Creating a Lizard Brain Atlas

Until recently, reptilian evolutionary studies lacked an important resource – a lizard brain atlas. As the subject of numerous ecological and behavioural studies, the Australian tawny dragon (Agamidae: Ctenophorus decresii) was an ideal candidate for creating a high-resolution MRI atlas of a representative scaled reptile (squamata). Such data is not only a resource for studies of the genus but also informs environmental decision making through an improved understanding of animal adaptation and evolution.

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MRI investigations of placental structure and function

Preeclampsia is a medical condition affecting up to 3% of pregnant women in Australia. Characterised by high blood pressure and protein in the urine, it is a leading cause of morbidity and mortality in both mothers and infants. Furthermore, preeclampsia has been linked to long-term health consequences for both mother and child.

3-D reconstructions of the placenta from MRI images. (left) Foetal surface view of the placenta. (middle) Maternal surface view of the placenta with an overlay showing maternal vasculature. (right) Side view showing maternal vasculature alone

Hampering early diagnosis, prevention, and treatment efforts is a lack of understanding of preeclampsia pathophysiology.  Currently, the cause of this condition is unknown. Prof Annemarie Hennessy and a team of researchers at Western Sydney University are utilising the WSU NIF Node, in collaboration with NIF Fellow Dr Timothy Stait-Gardner, to learn more about this serious condition.

In this project, high-resolution magnetic resonance imaging is being used to examine placental changes in vivo in mouse models of preeclampsia. In addition to the in vivo studies, high-resolution scans of fixed mouse placentas, normal and abnormal, have been used to create a placental atlas. The creation of a placental atlas and a number of publications have provided important information on mouse models of preeclampsia, including its characterisation and how to differentiate between different models of preeclampsia from T2 maps of the mouse placentas. These works have provided some of the basis for investigations of new treatments of preeclampsia.

Publications:

This story was contributed by the Western Sydney University NIF Node. For further information, please contact Dr Timothy Stait-Gardner.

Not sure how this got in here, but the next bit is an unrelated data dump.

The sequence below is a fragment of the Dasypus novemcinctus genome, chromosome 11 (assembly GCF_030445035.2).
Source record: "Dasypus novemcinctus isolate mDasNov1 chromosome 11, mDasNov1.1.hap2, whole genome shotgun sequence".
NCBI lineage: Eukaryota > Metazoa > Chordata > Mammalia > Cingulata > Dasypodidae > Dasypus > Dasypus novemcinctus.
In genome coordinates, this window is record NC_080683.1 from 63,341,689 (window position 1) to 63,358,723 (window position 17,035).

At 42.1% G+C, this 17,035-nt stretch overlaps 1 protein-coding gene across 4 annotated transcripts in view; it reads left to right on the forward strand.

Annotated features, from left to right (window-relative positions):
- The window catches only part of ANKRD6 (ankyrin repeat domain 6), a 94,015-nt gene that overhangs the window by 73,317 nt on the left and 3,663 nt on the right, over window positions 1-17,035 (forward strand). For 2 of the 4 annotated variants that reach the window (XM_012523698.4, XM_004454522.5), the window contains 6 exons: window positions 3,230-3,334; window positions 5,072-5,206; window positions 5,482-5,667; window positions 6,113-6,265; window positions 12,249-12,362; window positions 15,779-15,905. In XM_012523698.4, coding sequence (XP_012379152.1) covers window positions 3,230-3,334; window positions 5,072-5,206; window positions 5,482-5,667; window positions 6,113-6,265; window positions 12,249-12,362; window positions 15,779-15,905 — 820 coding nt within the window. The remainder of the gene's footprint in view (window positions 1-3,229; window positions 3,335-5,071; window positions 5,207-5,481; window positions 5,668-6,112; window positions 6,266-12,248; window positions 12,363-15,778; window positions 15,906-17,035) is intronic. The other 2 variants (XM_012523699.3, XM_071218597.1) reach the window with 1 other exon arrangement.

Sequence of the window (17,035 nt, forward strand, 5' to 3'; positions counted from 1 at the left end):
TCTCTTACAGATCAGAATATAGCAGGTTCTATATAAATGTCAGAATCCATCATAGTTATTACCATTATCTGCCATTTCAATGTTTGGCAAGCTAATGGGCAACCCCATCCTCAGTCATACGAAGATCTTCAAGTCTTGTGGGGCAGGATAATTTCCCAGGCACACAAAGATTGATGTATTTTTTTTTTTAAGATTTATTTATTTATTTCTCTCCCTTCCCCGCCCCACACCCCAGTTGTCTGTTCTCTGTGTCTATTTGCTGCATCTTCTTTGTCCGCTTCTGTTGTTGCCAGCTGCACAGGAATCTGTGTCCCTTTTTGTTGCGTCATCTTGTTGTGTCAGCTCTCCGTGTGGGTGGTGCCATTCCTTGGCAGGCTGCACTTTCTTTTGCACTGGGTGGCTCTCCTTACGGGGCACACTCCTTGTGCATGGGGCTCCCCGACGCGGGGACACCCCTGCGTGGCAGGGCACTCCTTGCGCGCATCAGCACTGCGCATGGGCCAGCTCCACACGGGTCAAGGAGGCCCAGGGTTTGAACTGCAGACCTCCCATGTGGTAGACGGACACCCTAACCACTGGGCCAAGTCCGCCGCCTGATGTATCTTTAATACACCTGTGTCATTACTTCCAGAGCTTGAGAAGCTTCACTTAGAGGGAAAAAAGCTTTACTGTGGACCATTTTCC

Grape split imaging to examine physical changes before and after splitting using diffusion magnetic resonance

Berry split is a condition in which the grape epidermis splits which often occurs during periods of high rainfall and is a significant cause of grape crop loss. In damp conditions there is increased uptake of water via osmosis and decreased water loss from transpiration. The pre-dawn turgor pressure of table grape cultivars lies in the vicinity of 5-38 kPa but prior to berry split can be as high as 1.5-3.7 MPa.
In order to examine and characterise the immediate effect of fruit split on grape, National Wine & Grape Industry and Western Sydney University node of National Imaging Facility have been collaborating on an ongoing project, which investigates the physical changes within the grape berry both before and after splitting using diffusion magnetic resonance imaging. Thirty-six table grapes of the Thompson Seedless variety were involved in the study and assigned to three groups: a control group (12 berries), a group in which they were wrapped in damp tissue (12 berries), and a total immersion group (12 berries). Five axial images (including diffusion tensor images) spaced evenly apart along the length of each berry were acquired simultaneously every hour to create a time-course study of each grape.
For each grape that split within the MRI during the study it was observed that there was an immediate change in the diffusion coefficient in the region of the wound. This region increased in volume over the course of the subsequent scans and correlated with regions of non-vital cells (as determined by fluorescence microscopy). It was determined from the study that grape berries left exposed to standing water after splitting exhibit greater cell death within the vicinity of the split. Therefore, the surface of split berries should be kept dry if possible to reduce further damage.

 

Collaborators

Nanoscale Organisation and Dynamics Group, University of Western Sydney
School of Medicine, University of Western Sydney
National Wine & Grape Industry Centre
NSW Department of Primary Industries

Sources

Dean, R.J., Bobek, G., Stait-Gardner, T., Clarke, S.J., Rogiers, S.Y. and Price, W.S. (2015), Time-course study of grape berry split using diffusion magnetic resonance imaging. Aust. J. Grape Wine R. doi: 10.1111/ajgw.12184
Dean R.J., Stait-Gardner, T., Clarke, S.J., Rogiers, S.Y., Bobek, G. and Price, W.S. (2014) Use of diffusion magnetic resonance imaging to correlate the developmental changes in grape berry tissue structure with water diffusion patterns. Plant methods 10(1):35

 

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